“For so long, everyone wanted the exact same ripped-out living room image from a catalogue,” says Dayna Isom Johnson. “Today, all shoppers crave is individuality.”
As the resident trend expert for online maker marketplace Etsy, Isom Johnson has watched consumer behaviour change dramatically over her nine-year tenure. And while her job is to figure out what people want before they know they want it—which often changes with the seasons, news, and cultural conversations, making it truly challenging work—one trend that clearly weaves through everything is that idea of originality. Even within a trend of, say, oversized earrings, people look to find ways to make it their own, be that through colour, shape, or material.
What sets Etsy apart, then, is that it offers customers the chance to speak directly with sellers, and to customize pieces to match their specific tastes. “When you’re shopping on Etsy, you have the opportunity to say, ‘Hey, Sara the woodworker: do you think we could size this table down to custom-fit my breakfast nook?’ Or, ‘Sara the artist: could we potentially paint in blue instead of yellow because that’s my favourite colour?’” Isom Johnson explains via video from her home in New York. This also allows for more human connection, which is always a good thing—but especially right now, when the coronavirus pandemic means many of us are stuck at home, unable to see loved ones.
Isom Johnson points to the hoops dangling from her ears. “I think about the girl who makes my earrings,” she says. “Her name is Alicia, her business is called linguaNigra. I’ve been purchasing from her for years and years and years. We’ve built a friendship now, and we talk outside of just me purchasing her incredible jewellery.” The way that a restaurant bartender might become friends with a regular customer who shows up every Tuesday night (well—in pre-pandemic times, that is), the Etsy seller-buyer relationship creates the chance for a deeper personal exchange.
After attending the Fashion Institute of Technology, Isom Johnson joined Etsy on the public relations and marketing side, which meant she often prepared spokespeople before they went on-air to promote the company. One day, an expert who was scheduled to appear on Good Morning America to talk about Etsy wedding offerings had to cancel. Because she already knew the material and was so visibly passionate, Isom Johnson was put on the show instead.
“It was after that moment that I left the stage at GMA that I was like, ‘Oh my gosh, this is the story I should be telling. I had been telling it in a PR voice, but this is my jam! This is what I want to do,’” she recalls. “I had the courage to speak with my supervisors and say, ‘Hey look, I really want to tell the narrative of our Etsy sellers in a different way. I think that people are shopping in a new way. I want to work on the analytics, I want to tell the stories. What do you think?’ And luckily enough I was very supported by the leaders of Etsy, and they allowed me to do it. And it’s been successful ever since.”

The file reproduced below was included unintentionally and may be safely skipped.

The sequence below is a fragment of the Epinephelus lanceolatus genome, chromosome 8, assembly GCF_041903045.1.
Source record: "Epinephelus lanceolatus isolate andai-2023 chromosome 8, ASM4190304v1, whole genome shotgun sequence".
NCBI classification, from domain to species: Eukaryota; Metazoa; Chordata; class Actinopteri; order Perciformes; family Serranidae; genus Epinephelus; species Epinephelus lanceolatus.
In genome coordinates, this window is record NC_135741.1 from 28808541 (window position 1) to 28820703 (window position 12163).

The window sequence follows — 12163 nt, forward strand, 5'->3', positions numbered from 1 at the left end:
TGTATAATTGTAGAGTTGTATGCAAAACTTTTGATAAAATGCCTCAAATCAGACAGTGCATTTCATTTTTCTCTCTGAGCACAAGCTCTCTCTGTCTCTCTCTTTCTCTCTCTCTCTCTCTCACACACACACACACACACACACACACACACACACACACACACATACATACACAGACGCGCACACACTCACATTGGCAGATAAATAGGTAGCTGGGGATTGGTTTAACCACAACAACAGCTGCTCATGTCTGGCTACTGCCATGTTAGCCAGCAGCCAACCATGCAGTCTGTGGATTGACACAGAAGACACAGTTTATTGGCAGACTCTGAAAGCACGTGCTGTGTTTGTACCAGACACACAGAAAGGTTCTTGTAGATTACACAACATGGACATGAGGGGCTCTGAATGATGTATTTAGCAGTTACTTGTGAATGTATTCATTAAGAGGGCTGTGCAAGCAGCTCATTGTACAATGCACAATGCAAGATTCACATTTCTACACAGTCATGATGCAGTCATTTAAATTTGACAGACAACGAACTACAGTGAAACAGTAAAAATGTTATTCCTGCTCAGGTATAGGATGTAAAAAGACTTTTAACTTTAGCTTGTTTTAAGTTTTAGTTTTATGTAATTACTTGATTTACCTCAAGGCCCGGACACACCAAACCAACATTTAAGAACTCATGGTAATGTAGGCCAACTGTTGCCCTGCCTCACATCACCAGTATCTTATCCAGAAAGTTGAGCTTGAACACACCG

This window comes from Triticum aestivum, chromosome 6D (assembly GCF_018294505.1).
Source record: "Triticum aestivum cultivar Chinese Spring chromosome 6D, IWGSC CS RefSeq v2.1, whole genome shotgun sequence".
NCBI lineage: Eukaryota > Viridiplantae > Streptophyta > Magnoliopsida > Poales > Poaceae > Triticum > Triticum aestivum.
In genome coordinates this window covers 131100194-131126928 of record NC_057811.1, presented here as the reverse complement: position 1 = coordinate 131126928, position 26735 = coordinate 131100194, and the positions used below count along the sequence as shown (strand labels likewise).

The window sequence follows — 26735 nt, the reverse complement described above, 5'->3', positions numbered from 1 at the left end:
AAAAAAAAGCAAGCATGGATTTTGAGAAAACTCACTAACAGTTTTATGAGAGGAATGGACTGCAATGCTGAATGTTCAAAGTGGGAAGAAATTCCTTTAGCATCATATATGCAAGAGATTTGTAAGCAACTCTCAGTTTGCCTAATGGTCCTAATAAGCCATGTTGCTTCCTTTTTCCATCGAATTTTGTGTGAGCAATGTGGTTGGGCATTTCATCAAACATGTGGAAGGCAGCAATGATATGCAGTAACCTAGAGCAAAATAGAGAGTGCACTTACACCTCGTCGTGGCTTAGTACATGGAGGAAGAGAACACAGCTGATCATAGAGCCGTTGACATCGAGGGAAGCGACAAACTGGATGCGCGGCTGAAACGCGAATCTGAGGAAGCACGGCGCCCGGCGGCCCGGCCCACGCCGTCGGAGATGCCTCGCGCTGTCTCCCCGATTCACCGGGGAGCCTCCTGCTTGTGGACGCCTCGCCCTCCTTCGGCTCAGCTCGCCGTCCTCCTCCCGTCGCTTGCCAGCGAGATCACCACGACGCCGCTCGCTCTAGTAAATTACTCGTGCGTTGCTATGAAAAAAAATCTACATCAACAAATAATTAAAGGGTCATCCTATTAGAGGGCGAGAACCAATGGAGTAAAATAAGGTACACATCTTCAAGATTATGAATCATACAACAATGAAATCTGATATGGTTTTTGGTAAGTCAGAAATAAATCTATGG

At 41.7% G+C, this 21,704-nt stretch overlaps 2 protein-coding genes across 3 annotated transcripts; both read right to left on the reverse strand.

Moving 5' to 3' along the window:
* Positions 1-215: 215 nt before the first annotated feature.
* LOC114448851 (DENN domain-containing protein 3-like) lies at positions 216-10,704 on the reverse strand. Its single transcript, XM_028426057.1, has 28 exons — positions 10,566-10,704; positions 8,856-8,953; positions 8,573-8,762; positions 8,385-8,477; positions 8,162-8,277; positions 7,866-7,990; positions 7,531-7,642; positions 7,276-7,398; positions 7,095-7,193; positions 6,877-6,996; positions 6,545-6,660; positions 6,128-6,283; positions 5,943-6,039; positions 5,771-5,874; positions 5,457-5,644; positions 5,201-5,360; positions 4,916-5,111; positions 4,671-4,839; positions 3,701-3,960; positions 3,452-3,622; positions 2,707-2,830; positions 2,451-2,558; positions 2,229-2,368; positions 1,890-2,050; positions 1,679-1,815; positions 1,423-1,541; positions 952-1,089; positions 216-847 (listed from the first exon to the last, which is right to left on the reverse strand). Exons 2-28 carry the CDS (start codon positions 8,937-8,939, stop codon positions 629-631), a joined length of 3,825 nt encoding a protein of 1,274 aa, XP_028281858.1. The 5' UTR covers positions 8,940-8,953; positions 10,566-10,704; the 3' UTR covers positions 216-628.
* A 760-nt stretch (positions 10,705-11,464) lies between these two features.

Aside from her work with the retailer, Isom Johnson is also a judge on NBC’s Making It, a maker competition hosted by comedians Amy Poehler and Nick Offerman. “They are two incredible humans. Obviously they’re funny, anybody can see they’re funny—but they are just genuine, heartwarming, good people,” Isom Johnson says, quick to praise Poehler as an all-around “powerhouse” and to compliment Offerman’s DIY skills (“he’s an incredible woodworker—like, can whip up a canoe. Who does that?”). People need feel-good content like Making It right now, and Isom Johnson is cautiously optimistic that the third season will be able to start filming in a few months. “Let’s hope that people continue to wear a mask and be safe,” she says, “and we’ll be able to do that.”
Speaking of masks, Etsy sold 29 million of them in the second quarter of 2020—signifying a huge shift in both what people are coming to Etsy for, and what sellers are providing for them. “In January if you searched ‘face mask’ on Etsy, you would probably see Halloween masks or maybe a beauty mask,” Isom Johnson says. “You certainly would not see what we wear today as a mask.” She sees pandemic-specific merchandise as a gateway for people to discover other amazing things sold by the many small mom-and-pop businesses that operate through the site.
“It’s really been an open door for our buyers, who just came to Etsy for a face mask and maybe are discovering our sellers for the very first time,’” she explains. “And they’re quite surprised with the breadth of quality, of creativity, of DIY kits. It’s just been really heartwarming and wonderful when I think of our seller community, because now is the time more than ever that we want to uplift these small business owners and really give them the support they need.”